Federal cabinet rejects the Economic Coordination Committee’s decision
Islamabad and New Delhi won’t be resuming trade as the federal cabinet has turned down the recommendation to import cotton and sugar from India, Foreign Minister Shah Mehmood Qureshi said Thursday.
The Economic Coordination Committee gave a green signal to import cotton and sugar from the neighbouring country Wednesday.
“After discussion, the cabinet has come to a conclusion that the decision should be deferred,” Qureshi said in a statement. “The cabinet didn’t endorse the ECC decision.”
On Wednesday, Finance Minister Hammad Azhar said the sugar prices were rising across the world and to tackle that, Pakistan would import sugar from India. “Pakistan has decided to import 500,000 tonnes of sugar from India to meet the shortage in the country and provide price stability.”
Azhar remarked that Pakistan was importing cotton from all over the world, except India. This is hurting SMEs (small and medium enterprises), so the government has decided to import cotton from India, he added.
But now the cabinet has rejected the ECC’s recommendation.
Pakistan suspended bilateral relations with India in August 2019 after the Modi government revoked the autonomous status of India-occupied Jammu and Kashmir.
However, the two nuclear-armed neighbours resumed the ceasefire agreement last month after a “hotline contact” between their directors-general of military operations.
Qureshi said that relations with India would not be “normalized” until it reviews its decision to revoke the autonomy of occupied Jammu and Kashmir.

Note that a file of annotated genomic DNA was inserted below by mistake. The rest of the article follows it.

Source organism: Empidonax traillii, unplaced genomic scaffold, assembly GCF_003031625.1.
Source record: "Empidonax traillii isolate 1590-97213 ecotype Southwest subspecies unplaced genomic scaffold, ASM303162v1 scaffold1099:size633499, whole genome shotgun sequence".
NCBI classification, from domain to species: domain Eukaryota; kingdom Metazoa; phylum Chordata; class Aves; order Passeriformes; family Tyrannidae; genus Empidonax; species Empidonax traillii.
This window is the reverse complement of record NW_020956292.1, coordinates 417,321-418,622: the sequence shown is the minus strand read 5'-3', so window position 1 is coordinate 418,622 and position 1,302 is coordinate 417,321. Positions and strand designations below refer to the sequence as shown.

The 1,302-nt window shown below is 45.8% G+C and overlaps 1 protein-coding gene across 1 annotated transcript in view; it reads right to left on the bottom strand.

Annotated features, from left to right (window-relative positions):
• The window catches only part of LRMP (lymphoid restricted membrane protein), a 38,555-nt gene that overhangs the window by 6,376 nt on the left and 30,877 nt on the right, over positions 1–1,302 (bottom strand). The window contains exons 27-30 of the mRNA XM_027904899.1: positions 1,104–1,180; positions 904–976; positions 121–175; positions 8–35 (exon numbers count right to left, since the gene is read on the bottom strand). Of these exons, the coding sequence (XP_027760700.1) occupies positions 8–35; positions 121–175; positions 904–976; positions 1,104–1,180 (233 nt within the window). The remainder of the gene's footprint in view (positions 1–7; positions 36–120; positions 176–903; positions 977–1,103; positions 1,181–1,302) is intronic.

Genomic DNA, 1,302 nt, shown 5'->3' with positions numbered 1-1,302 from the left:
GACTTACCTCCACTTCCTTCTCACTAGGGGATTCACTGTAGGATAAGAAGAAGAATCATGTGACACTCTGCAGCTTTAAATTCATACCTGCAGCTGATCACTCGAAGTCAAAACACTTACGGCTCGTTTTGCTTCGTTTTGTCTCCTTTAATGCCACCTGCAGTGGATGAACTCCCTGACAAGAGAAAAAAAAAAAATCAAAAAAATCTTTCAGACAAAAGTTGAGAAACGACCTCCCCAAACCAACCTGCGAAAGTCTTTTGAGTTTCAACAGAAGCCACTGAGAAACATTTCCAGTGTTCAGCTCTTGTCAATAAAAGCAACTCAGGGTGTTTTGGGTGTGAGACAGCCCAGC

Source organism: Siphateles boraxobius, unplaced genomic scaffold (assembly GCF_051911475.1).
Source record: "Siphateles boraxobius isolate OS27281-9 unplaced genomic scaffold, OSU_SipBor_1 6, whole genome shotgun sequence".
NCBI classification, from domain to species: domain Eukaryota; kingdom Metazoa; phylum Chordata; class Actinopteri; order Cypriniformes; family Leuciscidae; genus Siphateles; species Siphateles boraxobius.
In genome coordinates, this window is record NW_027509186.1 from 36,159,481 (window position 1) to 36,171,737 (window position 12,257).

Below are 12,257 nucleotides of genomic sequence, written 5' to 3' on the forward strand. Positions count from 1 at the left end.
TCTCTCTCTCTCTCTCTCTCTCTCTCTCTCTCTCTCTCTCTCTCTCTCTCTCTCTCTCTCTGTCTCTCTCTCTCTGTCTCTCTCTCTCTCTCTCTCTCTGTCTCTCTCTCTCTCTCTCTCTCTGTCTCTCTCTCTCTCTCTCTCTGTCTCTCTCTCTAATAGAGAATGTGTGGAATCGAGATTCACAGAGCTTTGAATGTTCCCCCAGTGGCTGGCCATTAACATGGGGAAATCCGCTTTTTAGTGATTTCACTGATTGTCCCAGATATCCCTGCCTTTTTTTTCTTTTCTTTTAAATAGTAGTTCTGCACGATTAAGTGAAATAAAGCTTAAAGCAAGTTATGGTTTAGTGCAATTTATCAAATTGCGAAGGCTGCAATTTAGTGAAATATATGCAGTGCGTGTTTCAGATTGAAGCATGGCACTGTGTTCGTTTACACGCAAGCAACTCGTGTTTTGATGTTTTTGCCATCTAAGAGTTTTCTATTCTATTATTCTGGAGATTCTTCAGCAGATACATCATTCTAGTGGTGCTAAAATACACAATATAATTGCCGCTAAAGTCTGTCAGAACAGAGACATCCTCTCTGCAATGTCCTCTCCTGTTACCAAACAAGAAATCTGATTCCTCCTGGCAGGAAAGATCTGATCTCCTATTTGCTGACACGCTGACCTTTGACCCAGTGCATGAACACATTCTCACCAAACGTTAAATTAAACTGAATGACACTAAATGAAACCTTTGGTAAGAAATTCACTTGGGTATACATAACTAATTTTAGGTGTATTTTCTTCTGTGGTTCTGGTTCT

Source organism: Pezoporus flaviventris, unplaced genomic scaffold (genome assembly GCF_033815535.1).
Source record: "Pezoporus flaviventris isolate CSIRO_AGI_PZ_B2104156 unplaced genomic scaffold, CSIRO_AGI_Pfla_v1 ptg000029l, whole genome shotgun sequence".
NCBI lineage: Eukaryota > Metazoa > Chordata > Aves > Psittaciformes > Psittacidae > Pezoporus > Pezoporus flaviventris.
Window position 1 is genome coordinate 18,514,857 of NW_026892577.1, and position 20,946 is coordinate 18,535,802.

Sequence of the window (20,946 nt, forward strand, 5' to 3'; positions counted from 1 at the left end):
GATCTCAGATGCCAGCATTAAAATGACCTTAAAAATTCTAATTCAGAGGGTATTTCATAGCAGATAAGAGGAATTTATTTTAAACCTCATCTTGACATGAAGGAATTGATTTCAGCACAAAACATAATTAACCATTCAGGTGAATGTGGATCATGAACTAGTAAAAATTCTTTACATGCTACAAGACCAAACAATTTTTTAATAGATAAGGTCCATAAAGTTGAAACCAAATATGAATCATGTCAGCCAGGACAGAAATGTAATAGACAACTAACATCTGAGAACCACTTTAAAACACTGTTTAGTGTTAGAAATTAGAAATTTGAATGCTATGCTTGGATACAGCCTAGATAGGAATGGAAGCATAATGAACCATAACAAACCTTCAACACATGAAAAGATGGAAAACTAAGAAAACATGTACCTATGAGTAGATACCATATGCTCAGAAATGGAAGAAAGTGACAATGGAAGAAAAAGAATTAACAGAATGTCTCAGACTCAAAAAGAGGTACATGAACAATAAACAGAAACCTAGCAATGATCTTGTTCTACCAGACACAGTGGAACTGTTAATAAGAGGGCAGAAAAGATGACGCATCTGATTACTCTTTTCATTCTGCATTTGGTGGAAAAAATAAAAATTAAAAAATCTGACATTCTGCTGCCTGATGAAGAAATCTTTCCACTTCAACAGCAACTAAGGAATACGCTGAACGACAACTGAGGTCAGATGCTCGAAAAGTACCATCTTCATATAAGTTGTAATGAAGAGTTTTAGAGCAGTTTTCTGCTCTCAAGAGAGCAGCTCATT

Pakistan desires peaceful, cooperative relations with all neighbouring countries, Prime Minister Imran Khan said in a letter to Indian premier Narendra Modi.
“The people of Pakistan also desire peaceful, cooperative relations with all neighbours, including India,” PM Khan wrote in response to PM Modi’s Pakistan Day message.
In his letter on March 23, PM Modi had stated that “India desires cordial relations with the people of Pakistan”. He said that “an environment of trust, devoid of terror and hostility” was imperative for friendly relations between the two nations.
In response, the Pakistan premier said he believes an “enabling environment is imperative for a constructive and result-oriented dialogue”.
“We are convinced that durable peace and stability in South Asia is contingent upon resolving all outstanding issues between India and Pakistan, in particular, the Jammu & Kashmir dispute,” PM Khan’s letter read.